Suspicion of terrorism against franco a.: weird double life

A Bundeswehr soldier is suspected of terrorism: how could he be recognized as a "Syrian" even though he spoke no Arabic?

The Bundestag’s defense commissioner, Hans-Peter Bartels, SPD, said this did not reflect well on the Bundeswehr Photo: dpa

Even the day after, the case is causing head-scratching and partial perplexity: Bundeswehr officer Franco A. registered as a refugee in December 2015 in Giessen under the fictitious name David Benjamin – supposedly a Christian greengrocer from Damascus. In Zirndorf, Bavaria, he is recognized as an asylum seeker and has since been receiving social benefits, in addition to his pay as a federal army lieutenant.

Franco A.’s cover was blown only after he deposited a loaded firearm in a toilet at Vienna airport in February of this year, which Austrian police were able to confiscate. On Wednesday, Franco A., alias David Benjamin, was arrested in Hammelburg, Franconia, on suspicion of planning a terrorist attack.

From the intercepted communications of the suspect, the prosecution suspects xenophobic motives. A planned attack was apparently intended to look as if it had been committed by refugees. A 24-year-old student from Friedberg was also arrested as an accomplice. Police found ammunition on him.

The question of how a German soldier, who does not speak Arabic but does speak French, could be recognized as a Syrian asylum seeker has occupied politicians and authorities ever since. According to the government of Middle Franconia, Franco A. had stated at his hearing that he had grown up in a French colony in Damascus and therefore had only a poor command of Arabic. In Berlin, the spokesman for the Federal Minister of the Interior announced that the ministry and the Federal Office for Migration and Refugees (BAMF) would now "turn over every stone to find out how this could have happened". If there were deficiencies, they would have to be remedied.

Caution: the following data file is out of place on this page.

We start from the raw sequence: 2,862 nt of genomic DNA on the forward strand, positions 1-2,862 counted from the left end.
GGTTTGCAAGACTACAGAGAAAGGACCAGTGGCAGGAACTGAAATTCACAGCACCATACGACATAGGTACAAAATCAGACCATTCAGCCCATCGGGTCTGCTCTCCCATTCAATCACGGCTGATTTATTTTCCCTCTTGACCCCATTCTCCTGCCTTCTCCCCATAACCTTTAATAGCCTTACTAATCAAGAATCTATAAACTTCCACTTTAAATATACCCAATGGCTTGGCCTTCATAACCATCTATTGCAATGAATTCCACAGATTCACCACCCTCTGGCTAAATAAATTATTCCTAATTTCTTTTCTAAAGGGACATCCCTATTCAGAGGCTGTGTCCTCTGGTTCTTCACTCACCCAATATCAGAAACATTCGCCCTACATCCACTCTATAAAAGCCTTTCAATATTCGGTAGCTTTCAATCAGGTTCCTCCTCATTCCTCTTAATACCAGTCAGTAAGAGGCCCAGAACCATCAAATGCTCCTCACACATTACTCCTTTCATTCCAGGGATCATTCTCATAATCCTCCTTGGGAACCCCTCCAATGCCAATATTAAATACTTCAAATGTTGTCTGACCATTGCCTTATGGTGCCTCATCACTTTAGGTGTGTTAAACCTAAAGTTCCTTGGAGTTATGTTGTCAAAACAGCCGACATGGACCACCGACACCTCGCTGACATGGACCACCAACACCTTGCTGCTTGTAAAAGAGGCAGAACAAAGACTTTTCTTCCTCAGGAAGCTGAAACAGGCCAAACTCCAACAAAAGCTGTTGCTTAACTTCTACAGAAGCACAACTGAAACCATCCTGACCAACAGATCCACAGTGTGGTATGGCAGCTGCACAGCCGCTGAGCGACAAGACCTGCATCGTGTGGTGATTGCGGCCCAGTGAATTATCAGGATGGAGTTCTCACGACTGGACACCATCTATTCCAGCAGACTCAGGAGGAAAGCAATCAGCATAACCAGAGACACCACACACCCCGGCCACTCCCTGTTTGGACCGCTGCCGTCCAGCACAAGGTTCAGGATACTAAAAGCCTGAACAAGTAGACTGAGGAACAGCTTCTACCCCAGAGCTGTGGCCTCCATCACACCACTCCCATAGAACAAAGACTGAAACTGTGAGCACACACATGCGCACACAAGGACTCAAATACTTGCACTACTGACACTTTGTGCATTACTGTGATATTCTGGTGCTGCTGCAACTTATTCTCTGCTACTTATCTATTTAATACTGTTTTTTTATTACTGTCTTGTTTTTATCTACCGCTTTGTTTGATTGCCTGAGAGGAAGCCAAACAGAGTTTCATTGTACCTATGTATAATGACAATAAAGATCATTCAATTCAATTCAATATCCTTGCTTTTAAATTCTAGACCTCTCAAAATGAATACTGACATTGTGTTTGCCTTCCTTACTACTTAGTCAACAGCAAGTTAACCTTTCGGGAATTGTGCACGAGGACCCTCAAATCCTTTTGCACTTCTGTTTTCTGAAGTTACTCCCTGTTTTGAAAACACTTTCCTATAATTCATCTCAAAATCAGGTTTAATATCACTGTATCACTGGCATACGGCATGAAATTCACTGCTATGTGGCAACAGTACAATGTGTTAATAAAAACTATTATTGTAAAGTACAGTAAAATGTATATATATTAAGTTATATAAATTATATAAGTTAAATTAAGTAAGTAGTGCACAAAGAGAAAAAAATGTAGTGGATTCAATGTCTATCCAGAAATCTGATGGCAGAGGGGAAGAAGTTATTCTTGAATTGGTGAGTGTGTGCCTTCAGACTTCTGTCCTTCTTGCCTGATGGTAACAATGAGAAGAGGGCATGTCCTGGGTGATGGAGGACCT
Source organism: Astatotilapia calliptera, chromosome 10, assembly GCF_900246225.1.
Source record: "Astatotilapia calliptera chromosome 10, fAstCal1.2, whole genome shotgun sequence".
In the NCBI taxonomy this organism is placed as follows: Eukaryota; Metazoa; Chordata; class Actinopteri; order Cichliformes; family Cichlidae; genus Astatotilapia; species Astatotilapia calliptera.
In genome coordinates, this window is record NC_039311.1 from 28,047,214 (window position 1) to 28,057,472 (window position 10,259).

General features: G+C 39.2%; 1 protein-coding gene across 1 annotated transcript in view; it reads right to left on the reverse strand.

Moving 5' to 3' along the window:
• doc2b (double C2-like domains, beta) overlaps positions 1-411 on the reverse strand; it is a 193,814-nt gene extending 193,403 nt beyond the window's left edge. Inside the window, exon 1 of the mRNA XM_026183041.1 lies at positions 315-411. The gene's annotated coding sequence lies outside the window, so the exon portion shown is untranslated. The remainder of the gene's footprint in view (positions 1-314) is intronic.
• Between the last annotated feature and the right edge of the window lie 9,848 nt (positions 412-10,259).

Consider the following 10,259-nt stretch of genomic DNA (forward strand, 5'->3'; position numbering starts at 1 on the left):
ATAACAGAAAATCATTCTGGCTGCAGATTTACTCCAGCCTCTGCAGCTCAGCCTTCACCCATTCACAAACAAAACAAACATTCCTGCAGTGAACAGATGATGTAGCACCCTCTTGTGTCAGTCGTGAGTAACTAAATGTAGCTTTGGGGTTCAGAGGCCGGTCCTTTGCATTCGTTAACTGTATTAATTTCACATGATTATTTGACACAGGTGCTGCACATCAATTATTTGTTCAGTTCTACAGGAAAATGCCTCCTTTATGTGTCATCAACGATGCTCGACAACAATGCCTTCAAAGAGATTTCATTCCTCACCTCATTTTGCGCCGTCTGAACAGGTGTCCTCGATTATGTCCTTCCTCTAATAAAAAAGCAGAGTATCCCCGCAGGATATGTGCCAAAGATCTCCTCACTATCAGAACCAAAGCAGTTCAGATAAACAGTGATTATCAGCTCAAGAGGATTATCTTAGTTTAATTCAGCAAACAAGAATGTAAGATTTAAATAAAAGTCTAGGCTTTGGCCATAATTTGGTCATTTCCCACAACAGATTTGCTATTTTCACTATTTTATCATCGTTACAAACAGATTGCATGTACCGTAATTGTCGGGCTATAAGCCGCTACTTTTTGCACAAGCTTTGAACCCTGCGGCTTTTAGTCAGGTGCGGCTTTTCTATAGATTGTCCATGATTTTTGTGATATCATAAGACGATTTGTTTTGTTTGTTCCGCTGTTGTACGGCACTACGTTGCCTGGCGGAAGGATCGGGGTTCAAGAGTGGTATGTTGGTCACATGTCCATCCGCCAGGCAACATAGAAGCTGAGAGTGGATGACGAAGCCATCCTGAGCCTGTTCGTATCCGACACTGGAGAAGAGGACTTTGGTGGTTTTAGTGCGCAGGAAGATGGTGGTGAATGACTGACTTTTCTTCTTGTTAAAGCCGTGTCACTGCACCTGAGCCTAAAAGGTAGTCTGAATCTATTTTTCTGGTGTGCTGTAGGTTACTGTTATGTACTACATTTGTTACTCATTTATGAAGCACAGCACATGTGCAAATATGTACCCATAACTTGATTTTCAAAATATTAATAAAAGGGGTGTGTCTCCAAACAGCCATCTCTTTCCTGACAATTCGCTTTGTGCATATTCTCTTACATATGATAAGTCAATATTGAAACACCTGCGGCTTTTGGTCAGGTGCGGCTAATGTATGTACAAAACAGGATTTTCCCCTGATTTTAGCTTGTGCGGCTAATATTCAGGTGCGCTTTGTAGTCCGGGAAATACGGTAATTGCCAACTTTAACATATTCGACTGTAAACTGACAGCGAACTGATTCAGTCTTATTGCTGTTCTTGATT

The arrested German army officer had been heard and recognized by the BAMF in November 2016 and thus not in the time of the great wave of refugees with an overload of authorities, he said. "It appears that established and mandatory security precautions, of which all parties involved must be aware, were not followed," the spokesman said.

Apartments and offices of the Bundeswehr searched

Regarding the demand of the Bavarian Interior Minister, Joachim Herrmann (CSU), to now review all asylum decisions again, he said there was no legal basis for a "review of all asylum decisions without any reason."

Both suspects have so far remained silent about their motives. The detained student had only testified that he had received the confiscated ammunition from the Bundeswehr soldier, said on Friday the spokeswoman of the public prosecutor’s office in Frankfurt am Main, Nadja Niesen. She admitted to the taz that the accusation of preparing a serious crime endangering the state is so far based only on suspicions. "It is a suspicion."

The German army officer was only heard and recognized as a "Syrian" by the Federal Office in November 2016

The violations of weapons law and the accusation of fraud for the unauthorized receipt of social benefits, on the other hand, are considered proven. The German Bundestag’s defense commissioner, Hans-Peter Bartels, SPD, said this "obscure case" did not cast a good light on the Bundeswehr. There is obviously xenophobia in its ranks as well, he said.

Herrmann said the case was "macabre evidence that at times asylum seekers were recognized without serious identity checks." The interior policy spokesman for the Greens in the Hessian state parliament, Jurgen Frommrich, told the site: "There are obviously people on the move who say we’ll do something and blame it on the refugees. That is infamous."

Ninety police officers from the Federal Criminal Police Office, the Hessian and Bavarian police, as well as Austrian and French security authorities had searched 16 apartments and offices of the Bundeswehr in Germany, Austria and France. The case was puzzling, Wiesbaden criminal psychologist Rudolf Egg told the Deutsche Presse-Agentur. The 28-year-old lieutenant had, after all, made a "huge effort" with the asylum procedure. "And that is yes also risky," Egg said. "That remains peculiar."

Leave a Reply

Your email address will not be published. Required fields are marked *